One of the key themes of South Africa’s long history of struggle, resistance and protest is women’s struggle for gender equality, female dignity, respect and basic human rights. This struggle has been fought by South Africa’s black and coloured women for more than a century and, sadly, the battle is not yet won. The appalling statistics of the prevalence of gender-based domestic violence against women and girls in South Africa is of national concern.
Andrew Mokete Mlangeni (95), the last surviving co-defendant convicted with Nelson Mandela, Walter Sisulu, Denis Goldberg and four others at the Rivonia Trial of 1963-1964, has died on 21 July 2020. His death came shortly after the death of Goldberg, who passed away on 29 April 2020. Mlangeni’s death signals the end of an era for South Africa’s liberation struggle since he was so closely associated with Mandela’s generation.
Image: Deputy President David Mabuza delivering the eulogy at the special provincial official funeral of Mr Masana Sam Nzima, Lillydale, Mpumalanga Province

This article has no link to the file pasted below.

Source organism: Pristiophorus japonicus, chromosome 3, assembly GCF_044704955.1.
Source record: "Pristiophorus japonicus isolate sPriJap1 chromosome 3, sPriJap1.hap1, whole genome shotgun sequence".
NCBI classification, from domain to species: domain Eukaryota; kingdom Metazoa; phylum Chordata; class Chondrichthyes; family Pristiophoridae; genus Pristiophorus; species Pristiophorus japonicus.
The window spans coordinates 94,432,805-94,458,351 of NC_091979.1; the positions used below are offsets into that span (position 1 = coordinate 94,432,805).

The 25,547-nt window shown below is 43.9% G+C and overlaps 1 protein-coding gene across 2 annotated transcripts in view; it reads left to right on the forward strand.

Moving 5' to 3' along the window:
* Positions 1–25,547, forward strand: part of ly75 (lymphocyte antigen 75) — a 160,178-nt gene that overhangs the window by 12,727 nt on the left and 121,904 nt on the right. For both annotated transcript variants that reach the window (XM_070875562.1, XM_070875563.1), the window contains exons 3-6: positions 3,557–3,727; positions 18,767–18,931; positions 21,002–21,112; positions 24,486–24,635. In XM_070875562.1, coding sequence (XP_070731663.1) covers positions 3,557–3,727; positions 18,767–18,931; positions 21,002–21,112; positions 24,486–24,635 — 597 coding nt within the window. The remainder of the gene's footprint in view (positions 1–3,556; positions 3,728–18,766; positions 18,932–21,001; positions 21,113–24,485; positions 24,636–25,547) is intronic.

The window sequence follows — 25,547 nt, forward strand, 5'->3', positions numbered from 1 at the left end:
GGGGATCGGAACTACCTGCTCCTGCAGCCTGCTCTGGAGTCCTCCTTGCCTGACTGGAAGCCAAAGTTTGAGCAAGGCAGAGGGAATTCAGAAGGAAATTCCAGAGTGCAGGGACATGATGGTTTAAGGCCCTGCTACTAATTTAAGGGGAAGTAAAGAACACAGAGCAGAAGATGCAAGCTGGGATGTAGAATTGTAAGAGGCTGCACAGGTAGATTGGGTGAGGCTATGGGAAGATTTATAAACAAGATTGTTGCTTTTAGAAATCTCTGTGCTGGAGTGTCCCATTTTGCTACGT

No other South African photographer is more closely associated with the Soweto uprisings of June 1976 than Masana Sam Nzima. Sam, who passed away in 2018, became world- famous for the powerful and moving image he took of the dead body of Hector Pieterson being carried by another learner. The house in the small village of Lillydale in Bushbuck Ridge, Limpopo Province, where Sam grew up and had lived at the time of his death, was recently turned into a museum.
On Sunday, 14 June 2020, a group of South Africans gathered at Constitution Hill in Johannesburg to add their voices to the global #BlackLivesMatter movement. The gathering, which took the form of a vigil, was not only meant to show solidarity with black people in the USA and their anger at the violent deaths of black people at the hands of police officers, but also to raise awareness of issues that matter to South Africans.
Most South Africans with a reasonable knowledge of their motherland’s recent history will have heard of Bram Fischer. A substantial percentage of them will certainly be able to mention that he is a struggle hero comparable to the likes of Joe Slovo and Walter Sisulu. Mention the name Molly Fischer, however, and chances are that most people will never have heard of her. She was none other than Bram Fischer’s wife and during her relatively short life (1908-1964) she was as committed to the liberation struggle as her famous husband was.